poem index

sign up to receive a new poem-a-day in your inbox

About this poet

Mary Jo Bang was born on October 22, 1946 in Waynesville, Missouri, and grew up in Ferguson, which is now a suburb of St. Louis. She received a BA and an MA in Sociology from Northwestern University, a BA in photography from the Polytechnic of Central London, and an MFA in creative writing from Columbia University

Bang is the author of seven books of poems, including The Bride of E: Poems (Graywolf Press, 2009) and Elegy (Graywolf Press, 2007), which won the 2007 National Book Critics Circle Award in Poetry and was a 2008 New York Times Notable Book. Her first book, Apology for Want (Middlebury College, 1997), was chosen by Edward Hirsch for the 1996 Bakeless Prize.

About her collection Elegy, which traces the aftermath of her son's death, Wayne Koestenbaum writes: "Mary Jo Bang's remarkable elegies recall the late work of Ingeborg Bachmann—a febrile, recursive lyricism. Like Nietzsche or Plath, Bang flouts naysayers; luridly alive, she drives deep into aporia, her new, sad country. Her stanzas, sometimes spilling, sometimes severe, perform an uncanny death-song, recklessly extended—nearly to the breaking point."

Bang's work has been chosen three times for inclusion in the Best American Poetry series. She is the recipient of numerous awards, including a "Discovery"/The Nation award, a Pushcart Prize, a fellowship from the Guggenheim Foundation, and a Hodder Award from Princeton University. Her books Louise in Love (Grove Press, 2001) and Elegy both received the Poetry Society of America's Alice Fay di Castagnola Award for a manuscript-in-progress.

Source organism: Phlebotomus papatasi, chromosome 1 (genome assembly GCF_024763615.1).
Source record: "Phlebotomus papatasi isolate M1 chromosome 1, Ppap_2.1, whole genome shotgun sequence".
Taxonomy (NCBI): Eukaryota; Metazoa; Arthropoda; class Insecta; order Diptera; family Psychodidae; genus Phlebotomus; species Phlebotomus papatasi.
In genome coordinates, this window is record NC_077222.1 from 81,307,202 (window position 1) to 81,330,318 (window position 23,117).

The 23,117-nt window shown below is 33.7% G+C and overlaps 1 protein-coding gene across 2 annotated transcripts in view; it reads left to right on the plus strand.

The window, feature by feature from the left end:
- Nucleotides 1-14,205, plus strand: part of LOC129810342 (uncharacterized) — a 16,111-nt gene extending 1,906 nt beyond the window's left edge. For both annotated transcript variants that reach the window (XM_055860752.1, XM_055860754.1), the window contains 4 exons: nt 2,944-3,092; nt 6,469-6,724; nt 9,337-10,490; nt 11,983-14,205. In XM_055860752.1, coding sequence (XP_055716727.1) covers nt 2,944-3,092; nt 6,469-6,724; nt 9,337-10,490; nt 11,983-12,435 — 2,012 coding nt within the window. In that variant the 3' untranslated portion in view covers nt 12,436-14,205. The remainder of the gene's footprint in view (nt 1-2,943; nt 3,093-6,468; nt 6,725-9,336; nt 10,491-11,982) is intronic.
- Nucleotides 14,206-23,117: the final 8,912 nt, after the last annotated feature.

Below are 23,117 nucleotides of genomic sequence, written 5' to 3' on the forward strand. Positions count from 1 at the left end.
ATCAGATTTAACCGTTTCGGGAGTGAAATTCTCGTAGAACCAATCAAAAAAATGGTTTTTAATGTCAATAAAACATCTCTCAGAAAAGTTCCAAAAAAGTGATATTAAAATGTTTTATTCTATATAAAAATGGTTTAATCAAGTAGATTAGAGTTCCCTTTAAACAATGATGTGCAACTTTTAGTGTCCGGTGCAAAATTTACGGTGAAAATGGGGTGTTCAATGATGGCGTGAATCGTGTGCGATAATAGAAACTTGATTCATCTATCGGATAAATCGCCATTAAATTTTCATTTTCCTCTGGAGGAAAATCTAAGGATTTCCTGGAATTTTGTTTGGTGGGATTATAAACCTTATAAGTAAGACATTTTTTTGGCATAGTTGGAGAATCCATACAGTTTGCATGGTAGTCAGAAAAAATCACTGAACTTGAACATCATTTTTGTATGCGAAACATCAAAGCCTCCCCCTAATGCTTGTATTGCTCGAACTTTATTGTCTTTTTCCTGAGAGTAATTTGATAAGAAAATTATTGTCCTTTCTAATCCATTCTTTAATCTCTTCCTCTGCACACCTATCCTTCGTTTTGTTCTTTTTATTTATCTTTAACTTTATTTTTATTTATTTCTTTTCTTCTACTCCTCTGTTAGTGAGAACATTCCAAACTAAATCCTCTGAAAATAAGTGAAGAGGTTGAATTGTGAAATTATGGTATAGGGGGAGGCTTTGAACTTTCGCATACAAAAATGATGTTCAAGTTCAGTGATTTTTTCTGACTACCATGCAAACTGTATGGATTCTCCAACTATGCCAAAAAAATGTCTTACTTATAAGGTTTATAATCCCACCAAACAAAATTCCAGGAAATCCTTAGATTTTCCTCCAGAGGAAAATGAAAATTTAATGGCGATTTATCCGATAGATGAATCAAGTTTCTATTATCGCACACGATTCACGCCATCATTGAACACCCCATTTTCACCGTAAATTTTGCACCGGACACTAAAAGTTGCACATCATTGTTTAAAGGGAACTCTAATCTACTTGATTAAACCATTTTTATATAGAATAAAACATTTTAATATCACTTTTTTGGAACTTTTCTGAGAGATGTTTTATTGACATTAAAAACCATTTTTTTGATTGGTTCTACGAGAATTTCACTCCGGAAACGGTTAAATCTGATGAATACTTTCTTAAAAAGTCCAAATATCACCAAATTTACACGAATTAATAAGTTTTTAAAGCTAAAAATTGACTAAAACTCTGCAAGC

Bang was the poetry coeditor of the Boston Review from 1995 to 2005. She lives in St. Louis, Missouri, where she is Professor of English and Director of the Creative Writing Program at Washington University.


Bibliography

The Bride of E: Poems (Graywolf Press, 2009)
Elegy (Graywolf Press, 2007)
The Eye Like a Strange Balloon (Grove Press, 2004)
The Downstream Extremity of the Isle of the Swans (University of Georgia Press, 2001)
Louise in Love (Grove Press, 2001)
Apology for Want (Middlebury College, 1997)

 

You Know

Mary Jo Bang, 1946
You know, don't you, what we're doing here?
The evening laid out like a beach ball gone airless. 

We're watching the spectators in the bleachers.
The one in the blue shirt says, "I knew, 

even as a child, that my mind was adding color 
to the moment." 

The one in red says, "In the dream, there was a child 
batting a ball back and forth. He was chanting

that awful rhyme about time that eventually ends
with the body making a metronome motion."

By way of demonstration, he moves mechanically 
side to side while making a clicking noise. 

His friends look away. They all know 
how a metronome goes. You and I continue to watch 

because we have nothing better to do. 
We wait for the inevitable next: we know the crowd

will rise to its feet when prompted and count—
one-one-hundred, two-one-hundred, 

three-one-hundred—as if history were a sound 
that could pry apart an ever-widening abyss 

with a sea on the bottom. And it will go on like this. 
The crowd will quiet when the sea reaches us.

Copyright © 2010 by Mary Jo Bang. Used with permission of the author.

Copyright © 2010 by Mary Jo Bang. Used with permission of the author.

Mary Jo Bang

Mary Jo Bang

Mary Jo Bang's work has been chosen three times for inclusion in the Best American Poetry series

by this poet

poem

             The rhinestone lights blink off and on.
Pretend stars. 
I’m sick of explanations. A life is like Russell said 
of electricity, not a thing but the way things behave. 
A science of motion toward some flat surface, 
some heat, some cold. Some light
can leave some
poem
                She slept through the earthquake in Spain. 
The day after was full of dead things. Well, not full but a few.
Coming in the front door, she felt the crunch of a carapace

under her foot. In the bathroom, a large cockroach 
rested on its back at the edge of the marble surround; the dead 
antennae
poem

 

Click the icon above to listen to this audio poem.